HCV spread kinetics reveal varying contributions of transmission modes to infection dynamics

Karina Durso-Cain, Peter Kumberger, Yannik Schälte, Theresa Fink, Harel Dahari, Jan Hasenauer, Susan L. Uprichard, Frederik Graw


April 2021

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Hepatitis C virus (HCV) is capable of spreading within a host by two different transmission modes: cell-free and cell-to-cell. Although viral dissemination and diffusion of viral particles facilitates the infection of distant cells, direct cell-to-cell transmission to uninfected neighboring cells is thought to shield the virus from immune recognition. However, the contribution of each of these transmission mechanisms to HCV spread is unknown. To dissect the contribution of these different transmission modes to HCV spread, we measured HCV lifecycle kinetics and used an in vitro spread assay to monitor HCV spread kinetics after low multiplicity of infection in the absence and presence of a neutralizing antibody that blocks cell-free spread. By analyzing these data with a spatially-explicit mathematical model that describes viral spread on a single-cell level, we quantified the contribution of cell-free and cell-to-cell spread to the overall infection dynamics and show that both transmission modes act synergistically to enhance the spread of infection. Thus, the simultaneous occurrence of both transmission modes likely represents an advantage for HCV that may contribute to the efficient establishment of chronic infection. Notably, the relative contribution of each viral transmission mode appeared to vary dependent on different experimental conditions and suggests that viral spread is optimized according to the environment. Together, our analyses provide insight into the transmission dynamics of HCV and reveal how different transmission modes impact each other.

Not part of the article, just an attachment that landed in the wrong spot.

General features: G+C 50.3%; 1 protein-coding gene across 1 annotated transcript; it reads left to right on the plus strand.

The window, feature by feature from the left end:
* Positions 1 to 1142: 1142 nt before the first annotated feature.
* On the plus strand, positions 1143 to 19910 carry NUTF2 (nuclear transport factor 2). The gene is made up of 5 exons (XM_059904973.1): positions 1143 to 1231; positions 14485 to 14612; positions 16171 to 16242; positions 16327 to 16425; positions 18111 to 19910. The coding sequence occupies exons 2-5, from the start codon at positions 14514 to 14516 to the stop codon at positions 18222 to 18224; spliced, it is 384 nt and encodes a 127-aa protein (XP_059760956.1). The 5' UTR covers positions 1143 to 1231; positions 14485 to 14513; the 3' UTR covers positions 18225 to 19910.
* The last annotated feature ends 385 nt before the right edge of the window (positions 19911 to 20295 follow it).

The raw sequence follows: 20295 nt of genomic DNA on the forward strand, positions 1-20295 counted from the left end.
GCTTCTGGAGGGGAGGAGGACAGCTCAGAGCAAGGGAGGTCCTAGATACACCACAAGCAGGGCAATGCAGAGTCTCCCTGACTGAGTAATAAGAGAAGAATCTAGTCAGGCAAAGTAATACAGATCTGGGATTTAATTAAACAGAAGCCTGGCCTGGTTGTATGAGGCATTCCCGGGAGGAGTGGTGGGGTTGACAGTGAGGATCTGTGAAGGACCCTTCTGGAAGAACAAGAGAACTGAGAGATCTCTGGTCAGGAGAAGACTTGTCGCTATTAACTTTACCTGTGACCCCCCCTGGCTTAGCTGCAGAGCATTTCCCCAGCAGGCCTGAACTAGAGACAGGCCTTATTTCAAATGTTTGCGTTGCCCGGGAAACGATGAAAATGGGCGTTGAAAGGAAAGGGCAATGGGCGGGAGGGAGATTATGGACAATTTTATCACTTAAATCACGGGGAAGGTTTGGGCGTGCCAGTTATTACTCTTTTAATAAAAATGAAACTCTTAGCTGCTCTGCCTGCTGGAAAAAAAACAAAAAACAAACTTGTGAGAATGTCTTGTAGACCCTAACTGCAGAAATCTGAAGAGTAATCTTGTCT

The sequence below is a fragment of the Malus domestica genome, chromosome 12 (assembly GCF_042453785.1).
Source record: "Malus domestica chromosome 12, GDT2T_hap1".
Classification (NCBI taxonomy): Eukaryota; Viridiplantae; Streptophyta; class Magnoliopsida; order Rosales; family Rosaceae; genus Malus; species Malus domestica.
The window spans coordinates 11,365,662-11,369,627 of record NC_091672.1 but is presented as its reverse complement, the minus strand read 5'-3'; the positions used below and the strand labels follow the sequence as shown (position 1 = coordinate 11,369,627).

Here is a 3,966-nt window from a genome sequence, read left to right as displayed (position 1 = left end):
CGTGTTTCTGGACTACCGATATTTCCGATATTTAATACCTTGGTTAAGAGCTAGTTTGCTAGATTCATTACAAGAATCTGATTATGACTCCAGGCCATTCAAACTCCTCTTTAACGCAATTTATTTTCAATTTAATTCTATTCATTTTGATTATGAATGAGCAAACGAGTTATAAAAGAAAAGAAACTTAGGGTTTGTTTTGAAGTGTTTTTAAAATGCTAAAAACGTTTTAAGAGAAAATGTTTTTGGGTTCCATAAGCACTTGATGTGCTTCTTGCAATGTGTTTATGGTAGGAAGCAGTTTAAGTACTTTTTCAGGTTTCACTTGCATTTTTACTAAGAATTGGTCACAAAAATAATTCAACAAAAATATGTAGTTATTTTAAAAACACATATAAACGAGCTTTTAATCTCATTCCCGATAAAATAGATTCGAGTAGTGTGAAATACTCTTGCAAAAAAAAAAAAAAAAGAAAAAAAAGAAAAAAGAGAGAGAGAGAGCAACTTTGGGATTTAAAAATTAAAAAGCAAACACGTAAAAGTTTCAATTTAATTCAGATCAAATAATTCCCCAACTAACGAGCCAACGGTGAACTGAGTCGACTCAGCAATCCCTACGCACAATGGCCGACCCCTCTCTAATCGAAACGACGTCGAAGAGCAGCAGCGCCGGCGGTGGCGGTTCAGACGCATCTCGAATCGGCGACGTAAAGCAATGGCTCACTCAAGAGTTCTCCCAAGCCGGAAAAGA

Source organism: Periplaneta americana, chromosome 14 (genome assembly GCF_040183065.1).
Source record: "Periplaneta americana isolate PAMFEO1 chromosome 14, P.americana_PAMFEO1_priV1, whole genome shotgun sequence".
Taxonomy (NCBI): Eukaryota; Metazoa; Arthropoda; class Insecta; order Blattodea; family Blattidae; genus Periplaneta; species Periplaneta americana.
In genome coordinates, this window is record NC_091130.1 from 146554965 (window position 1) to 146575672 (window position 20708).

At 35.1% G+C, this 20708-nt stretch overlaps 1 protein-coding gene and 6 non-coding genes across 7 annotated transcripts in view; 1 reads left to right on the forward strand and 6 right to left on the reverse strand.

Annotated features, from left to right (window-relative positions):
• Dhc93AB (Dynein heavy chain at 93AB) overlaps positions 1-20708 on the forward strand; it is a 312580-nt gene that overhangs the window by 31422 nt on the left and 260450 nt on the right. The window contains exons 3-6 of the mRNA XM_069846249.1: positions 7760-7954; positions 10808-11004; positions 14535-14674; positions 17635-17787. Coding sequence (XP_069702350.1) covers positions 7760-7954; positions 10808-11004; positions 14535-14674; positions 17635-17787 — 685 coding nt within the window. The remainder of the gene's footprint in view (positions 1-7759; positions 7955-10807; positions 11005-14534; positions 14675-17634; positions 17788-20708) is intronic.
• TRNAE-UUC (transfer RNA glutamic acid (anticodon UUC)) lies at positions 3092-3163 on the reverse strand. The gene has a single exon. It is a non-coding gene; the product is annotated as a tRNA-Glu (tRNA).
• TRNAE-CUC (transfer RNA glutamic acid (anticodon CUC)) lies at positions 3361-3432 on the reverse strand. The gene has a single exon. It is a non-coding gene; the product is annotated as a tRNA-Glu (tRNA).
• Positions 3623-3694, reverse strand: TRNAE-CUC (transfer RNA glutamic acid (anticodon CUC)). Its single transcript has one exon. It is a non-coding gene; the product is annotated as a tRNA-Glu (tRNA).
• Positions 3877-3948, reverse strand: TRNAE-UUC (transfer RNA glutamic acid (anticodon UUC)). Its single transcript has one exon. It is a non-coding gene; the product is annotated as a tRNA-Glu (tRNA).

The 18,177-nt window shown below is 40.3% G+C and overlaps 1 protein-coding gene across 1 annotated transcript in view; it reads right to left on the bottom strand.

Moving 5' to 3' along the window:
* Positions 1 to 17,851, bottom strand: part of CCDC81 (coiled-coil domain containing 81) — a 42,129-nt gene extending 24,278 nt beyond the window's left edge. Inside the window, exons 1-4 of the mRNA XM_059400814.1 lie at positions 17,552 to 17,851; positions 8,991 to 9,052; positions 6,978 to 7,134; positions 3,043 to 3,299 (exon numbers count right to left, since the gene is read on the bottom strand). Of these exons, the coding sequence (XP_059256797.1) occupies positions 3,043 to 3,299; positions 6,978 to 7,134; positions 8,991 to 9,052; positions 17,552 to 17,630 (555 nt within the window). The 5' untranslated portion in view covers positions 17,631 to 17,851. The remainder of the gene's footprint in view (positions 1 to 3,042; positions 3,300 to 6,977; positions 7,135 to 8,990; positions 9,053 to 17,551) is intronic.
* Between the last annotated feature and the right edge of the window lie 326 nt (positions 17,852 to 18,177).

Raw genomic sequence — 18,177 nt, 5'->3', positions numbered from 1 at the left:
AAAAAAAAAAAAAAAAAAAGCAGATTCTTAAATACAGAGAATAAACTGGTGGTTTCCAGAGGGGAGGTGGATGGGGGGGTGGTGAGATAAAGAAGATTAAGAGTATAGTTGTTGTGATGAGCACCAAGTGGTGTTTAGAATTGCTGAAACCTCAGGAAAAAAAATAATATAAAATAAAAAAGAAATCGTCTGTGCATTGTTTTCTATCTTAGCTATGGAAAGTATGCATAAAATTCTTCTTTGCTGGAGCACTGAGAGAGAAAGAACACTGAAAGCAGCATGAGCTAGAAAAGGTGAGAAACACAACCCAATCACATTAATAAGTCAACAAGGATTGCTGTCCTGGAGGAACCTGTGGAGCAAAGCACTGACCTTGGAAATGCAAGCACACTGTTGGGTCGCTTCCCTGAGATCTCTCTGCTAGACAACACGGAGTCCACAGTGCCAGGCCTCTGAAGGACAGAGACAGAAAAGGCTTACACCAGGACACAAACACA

Hepatitis C Virus can spread within a host by diffusing viral particles or direct cell-to-cell transfer of viral material between infected and uninfected cells. To which extend these cell-free and cell-to-cell transmission modes contribute to HCV spread, establishment of chronicity and antiviral escape is still unknown. By combining in vitro experimental HCV spread data with a multi-scale mathematical model we have disentangled the contribution and interplay of cell-free and cell-to-cell transmission modes during HCV infection. Our analysis revealed synergistic effects between the two transmission modes, with the relative contribution of each transmission mode varying dependent on the experimental conditions. This highlights the adaptability of the virus and suggests that transmission modes might be optimized dependent on the environment, which could contribute to viral persistence.